Pentagon Report Predicts Rise of Machine-Enhanced Super Soldiers

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In the past, high-tech weapons programs were canceled to pay for the wars in Iraq and Afghanistan. But now the Army says new technologies for ground troops could soon be on the way. (Getty Images)
In the past, high-tech weapons programs were canceled to pay for the wars in Iraq and Afghanistan. But now the Army says new technologies for ground troops could soon be on the way. (Getty Images)

By 2050, the U.S. military could have the ability to implant sophisticated machine technology into combat troops for enhanced performance capabilities such as super eyesight and advanced brain function for controlling unmanned drones and other weapons systems, according to a recent Defense Department study.

In "Cyborg Soldier 2050: Human/Machine Fusion and the Implications for the Future of the DOD," the Biotechnologies for Health and Human Performance Council study group surveyed several current and emerging technologies designed to augment human performance to present the feasibility, military uses, and ethical, legal, and social implications of the technology.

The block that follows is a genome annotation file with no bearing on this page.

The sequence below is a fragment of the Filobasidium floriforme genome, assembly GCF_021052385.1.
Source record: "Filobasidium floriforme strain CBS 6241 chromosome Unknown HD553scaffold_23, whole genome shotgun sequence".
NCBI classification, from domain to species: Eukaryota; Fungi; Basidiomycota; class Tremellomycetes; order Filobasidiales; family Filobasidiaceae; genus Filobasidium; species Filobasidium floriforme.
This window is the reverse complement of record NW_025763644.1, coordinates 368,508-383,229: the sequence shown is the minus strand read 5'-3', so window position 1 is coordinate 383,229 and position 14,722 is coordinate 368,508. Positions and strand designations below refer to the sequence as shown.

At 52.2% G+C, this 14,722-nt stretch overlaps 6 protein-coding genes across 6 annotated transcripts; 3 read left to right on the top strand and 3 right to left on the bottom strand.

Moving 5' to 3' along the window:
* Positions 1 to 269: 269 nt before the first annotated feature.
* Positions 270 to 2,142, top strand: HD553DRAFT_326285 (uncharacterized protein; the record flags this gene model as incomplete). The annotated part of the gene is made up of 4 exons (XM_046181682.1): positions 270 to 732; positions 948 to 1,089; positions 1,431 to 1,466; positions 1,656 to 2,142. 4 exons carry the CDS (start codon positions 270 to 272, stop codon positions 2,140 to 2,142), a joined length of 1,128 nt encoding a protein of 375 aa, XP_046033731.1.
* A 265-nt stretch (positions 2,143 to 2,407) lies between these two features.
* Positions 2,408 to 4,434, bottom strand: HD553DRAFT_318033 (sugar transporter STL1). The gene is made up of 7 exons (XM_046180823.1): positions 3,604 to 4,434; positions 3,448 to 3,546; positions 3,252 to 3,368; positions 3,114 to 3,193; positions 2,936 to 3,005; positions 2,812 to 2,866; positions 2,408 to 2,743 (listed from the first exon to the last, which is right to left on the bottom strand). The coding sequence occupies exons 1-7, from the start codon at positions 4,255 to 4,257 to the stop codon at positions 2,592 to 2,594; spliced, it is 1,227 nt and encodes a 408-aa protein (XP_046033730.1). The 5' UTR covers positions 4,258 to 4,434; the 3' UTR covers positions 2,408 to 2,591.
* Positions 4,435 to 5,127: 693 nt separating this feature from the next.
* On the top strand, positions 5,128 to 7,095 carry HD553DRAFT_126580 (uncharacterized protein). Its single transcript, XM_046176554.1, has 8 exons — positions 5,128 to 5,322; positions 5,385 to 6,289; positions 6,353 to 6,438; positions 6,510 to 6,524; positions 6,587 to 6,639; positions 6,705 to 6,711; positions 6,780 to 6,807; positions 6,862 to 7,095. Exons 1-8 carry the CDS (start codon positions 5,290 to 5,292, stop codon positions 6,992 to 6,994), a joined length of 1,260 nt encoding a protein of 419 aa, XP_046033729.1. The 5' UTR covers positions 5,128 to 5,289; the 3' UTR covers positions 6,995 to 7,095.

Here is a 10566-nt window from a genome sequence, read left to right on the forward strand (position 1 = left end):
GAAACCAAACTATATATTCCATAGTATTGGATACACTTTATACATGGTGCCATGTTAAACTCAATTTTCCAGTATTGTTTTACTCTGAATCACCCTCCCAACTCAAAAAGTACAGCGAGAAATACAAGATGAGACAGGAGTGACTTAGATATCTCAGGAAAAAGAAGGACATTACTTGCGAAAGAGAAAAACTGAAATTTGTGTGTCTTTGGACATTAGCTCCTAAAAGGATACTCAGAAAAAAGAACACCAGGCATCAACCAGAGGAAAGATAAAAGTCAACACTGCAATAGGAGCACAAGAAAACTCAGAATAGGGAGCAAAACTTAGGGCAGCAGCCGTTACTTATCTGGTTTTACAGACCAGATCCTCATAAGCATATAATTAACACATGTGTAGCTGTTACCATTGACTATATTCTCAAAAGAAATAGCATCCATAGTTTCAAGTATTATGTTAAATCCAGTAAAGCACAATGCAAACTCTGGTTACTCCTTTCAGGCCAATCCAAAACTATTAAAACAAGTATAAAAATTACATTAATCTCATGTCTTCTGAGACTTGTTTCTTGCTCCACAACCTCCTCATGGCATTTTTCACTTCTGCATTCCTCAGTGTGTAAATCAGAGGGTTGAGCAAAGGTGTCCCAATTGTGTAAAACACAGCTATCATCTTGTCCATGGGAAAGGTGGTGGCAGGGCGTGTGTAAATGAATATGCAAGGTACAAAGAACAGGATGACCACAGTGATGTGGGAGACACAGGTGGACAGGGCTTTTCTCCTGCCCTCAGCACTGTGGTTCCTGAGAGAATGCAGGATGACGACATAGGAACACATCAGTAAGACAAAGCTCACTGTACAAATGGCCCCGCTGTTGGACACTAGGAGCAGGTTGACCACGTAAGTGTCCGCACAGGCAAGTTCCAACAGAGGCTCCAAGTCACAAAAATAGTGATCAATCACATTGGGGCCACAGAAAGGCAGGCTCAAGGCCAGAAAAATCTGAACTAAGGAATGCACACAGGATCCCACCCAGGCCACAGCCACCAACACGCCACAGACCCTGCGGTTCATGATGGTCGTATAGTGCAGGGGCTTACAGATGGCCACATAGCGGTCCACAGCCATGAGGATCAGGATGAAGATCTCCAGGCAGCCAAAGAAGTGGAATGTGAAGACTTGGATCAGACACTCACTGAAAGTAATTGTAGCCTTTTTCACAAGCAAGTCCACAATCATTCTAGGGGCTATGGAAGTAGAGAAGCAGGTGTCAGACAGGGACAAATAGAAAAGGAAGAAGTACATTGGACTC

"The [study group] predicted that human/machine enhancement technologies will become widely available before the year 2050 and will steadily mature, largely driven by civilian demand and a robust bio-economy that is at its earliest stages of development in today's global market," the report states.

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The report's analysis states that the development of "direct neural enhancements of the human brain for two-way data transfer would create a revolutionary advancement in future military capabilities."

The study group predicted that by the half-century mark, special neural implants would enable operator's brains to interact with battlefield assets such as weapon systems and reconnaissance drones as well as personnel within "proximity or across distances through hierarchical relays with a central network."

"The potential for direct data exchange between human neural networks and microelectronic systems could revolutionize tactical warfighter communications, speed the transfer of knowledge throughout the chain of command, and ultimately dispel the 'fog' of war," the report states.

The procedure for implanting such technology could be "invasive and involve methods that use microelectrodes directly implanted into regions of the brain or extended across the surface of the brain," according to the report, which adds that noninvasive methods such as using electrodes on the scalp can also be used.

"The level of invasiveness of early iterations and the potential irreversibility of these implants may limit acceptance by military personnel and society, although specialized teams (Navy SEALs, Army Rangers, etc.) may be more inclined to accept these technologies if they could provide significant improvements in capability, lethality, survivability, and overall battlefield superiority," it continues.